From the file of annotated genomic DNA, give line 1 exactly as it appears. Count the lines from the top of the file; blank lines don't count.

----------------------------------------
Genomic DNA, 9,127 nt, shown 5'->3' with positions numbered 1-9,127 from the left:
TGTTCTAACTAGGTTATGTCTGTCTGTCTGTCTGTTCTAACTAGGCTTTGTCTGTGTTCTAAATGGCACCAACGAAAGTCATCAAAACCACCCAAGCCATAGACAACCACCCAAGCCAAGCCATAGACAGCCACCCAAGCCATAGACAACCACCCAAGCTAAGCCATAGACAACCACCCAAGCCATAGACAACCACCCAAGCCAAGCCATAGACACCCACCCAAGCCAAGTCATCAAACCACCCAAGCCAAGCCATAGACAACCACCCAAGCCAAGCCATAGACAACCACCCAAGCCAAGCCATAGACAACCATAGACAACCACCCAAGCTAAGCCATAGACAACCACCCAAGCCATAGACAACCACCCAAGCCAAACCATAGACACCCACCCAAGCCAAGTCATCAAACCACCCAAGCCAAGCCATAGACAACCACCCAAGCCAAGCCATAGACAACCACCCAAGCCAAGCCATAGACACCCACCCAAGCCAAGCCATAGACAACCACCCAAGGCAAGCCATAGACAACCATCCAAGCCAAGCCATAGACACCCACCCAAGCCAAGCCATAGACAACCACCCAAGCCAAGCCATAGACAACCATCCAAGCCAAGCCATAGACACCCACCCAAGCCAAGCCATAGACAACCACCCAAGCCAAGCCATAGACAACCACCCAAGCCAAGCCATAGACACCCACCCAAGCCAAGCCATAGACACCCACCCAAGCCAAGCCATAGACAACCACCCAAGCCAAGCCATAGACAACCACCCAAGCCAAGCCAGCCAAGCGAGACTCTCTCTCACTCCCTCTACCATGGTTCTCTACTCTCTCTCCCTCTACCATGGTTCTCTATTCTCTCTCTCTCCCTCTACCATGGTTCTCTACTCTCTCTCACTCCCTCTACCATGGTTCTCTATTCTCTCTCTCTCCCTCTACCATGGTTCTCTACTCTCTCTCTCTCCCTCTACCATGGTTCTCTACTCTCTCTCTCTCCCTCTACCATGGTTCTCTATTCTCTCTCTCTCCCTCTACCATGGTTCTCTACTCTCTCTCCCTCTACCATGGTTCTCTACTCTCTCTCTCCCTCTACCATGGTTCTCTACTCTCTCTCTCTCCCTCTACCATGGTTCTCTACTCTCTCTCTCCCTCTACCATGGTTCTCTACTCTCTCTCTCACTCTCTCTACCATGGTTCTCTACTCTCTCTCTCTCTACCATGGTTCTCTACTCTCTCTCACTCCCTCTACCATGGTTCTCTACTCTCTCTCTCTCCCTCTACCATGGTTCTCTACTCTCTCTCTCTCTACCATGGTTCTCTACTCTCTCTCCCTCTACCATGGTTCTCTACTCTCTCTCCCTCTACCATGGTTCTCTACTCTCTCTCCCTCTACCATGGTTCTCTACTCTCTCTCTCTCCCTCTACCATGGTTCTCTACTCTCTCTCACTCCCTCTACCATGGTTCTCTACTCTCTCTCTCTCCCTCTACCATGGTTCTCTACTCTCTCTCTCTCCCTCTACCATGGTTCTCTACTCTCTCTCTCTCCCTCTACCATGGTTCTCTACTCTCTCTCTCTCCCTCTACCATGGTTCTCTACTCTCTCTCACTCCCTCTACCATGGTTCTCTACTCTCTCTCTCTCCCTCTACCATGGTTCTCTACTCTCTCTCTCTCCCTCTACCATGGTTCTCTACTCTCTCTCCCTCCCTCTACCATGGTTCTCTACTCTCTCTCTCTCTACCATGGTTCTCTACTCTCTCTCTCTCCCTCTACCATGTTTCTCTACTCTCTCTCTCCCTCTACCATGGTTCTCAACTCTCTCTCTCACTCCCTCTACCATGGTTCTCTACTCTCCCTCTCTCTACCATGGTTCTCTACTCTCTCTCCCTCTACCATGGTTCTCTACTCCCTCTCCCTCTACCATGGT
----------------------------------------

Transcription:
Genomic DNA, 9,127 nt, shown 5'->3' with positions numbered 1-9,127 from the left: